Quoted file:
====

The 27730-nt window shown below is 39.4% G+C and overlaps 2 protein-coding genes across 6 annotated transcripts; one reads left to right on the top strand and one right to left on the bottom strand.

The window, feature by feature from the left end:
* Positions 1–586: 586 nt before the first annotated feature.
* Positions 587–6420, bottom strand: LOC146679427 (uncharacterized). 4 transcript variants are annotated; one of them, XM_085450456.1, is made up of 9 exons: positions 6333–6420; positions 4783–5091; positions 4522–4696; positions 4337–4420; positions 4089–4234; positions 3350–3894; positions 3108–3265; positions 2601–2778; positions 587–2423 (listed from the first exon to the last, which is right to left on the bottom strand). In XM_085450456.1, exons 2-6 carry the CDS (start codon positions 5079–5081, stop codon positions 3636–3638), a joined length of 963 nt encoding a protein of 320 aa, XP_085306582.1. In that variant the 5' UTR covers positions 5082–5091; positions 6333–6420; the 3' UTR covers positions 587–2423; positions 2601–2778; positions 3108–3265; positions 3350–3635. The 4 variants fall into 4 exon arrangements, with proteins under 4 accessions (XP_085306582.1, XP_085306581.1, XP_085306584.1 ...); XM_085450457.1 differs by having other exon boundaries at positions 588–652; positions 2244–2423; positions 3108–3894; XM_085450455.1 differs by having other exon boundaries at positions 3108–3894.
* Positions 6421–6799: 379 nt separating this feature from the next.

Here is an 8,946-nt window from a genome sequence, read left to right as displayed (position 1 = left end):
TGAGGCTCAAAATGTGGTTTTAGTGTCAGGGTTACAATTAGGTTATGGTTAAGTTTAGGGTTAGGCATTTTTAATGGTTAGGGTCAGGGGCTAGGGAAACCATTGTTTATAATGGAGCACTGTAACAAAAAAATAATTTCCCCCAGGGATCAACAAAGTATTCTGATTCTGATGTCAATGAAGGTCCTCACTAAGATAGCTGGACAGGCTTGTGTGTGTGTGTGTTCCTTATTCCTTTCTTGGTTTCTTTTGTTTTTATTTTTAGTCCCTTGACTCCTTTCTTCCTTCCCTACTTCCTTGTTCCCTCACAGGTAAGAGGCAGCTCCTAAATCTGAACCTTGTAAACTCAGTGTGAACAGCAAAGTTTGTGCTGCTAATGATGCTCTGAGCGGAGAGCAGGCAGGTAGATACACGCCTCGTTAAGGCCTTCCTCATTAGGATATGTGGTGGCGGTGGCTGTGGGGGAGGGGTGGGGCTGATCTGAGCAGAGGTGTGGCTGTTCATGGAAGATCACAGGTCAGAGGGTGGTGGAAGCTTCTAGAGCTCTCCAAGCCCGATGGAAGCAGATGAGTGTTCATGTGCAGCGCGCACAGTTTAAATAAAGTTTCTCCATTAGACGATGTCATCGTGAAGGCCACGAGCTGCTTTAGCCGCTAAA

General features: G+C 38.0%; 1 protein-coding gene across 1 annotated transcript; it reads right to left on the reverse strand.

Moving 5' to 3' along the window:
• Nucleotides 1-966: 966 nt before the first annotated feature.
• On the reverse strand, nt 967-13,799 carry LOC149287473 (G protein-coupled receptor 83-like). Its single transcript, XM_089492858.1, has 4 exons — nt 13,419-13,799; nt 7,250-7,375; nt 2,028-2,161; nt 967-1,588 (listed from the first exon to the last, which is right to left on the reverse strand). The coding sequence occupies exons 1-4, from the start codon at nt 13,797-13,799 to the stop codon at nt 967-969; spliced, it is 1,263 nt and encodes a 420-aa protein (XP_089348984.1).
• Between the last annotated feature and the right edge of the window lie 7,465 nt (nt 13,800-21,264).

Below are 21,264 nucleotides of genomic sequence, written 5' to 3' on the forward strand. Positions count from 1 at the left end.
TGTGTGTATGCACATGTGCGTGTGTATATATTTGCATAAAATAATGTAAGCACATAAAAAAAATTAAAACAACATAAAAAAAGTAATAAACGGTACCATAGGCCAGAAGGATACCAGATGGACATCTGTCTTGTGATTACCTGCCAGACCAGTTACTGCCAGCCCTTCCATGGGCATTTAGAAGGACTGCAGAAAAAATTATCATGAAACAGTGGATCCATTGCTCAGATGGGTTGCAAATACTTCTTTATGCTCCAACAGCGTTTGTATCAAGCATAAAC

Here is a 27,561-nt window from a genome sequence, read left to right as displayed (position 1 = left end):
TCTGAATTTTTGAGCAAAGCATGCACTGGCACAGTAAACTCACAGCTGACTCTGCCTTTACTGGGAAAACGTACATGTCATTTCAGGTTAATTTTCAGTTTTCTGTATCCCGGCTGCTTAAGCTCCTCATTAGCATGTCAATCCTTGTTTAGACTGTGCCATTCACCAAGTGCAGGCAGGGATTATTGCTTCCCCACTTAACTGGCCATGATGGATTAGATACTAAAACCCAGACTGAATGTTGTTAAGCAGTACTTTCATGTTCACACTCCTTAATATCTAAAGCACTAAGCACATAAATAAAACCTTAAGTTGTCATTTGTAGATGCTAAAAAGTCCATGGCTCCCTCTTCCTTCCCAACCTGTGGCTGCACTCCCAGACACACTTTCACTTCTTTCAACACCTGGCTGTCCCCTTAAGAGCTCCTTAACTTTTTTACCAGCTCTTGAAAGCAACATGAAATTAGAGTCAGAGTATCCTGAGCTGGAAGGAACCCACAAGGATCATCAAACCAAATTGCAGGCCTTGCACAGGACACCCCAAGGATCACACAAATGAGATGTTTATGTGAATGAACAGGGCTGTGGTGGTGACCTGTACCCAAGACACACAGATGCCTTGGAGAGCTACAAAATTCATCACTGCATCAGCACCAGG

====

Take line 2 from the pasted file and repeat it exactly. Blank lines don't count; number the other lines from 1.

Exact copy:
The window, feature by feature from the left end: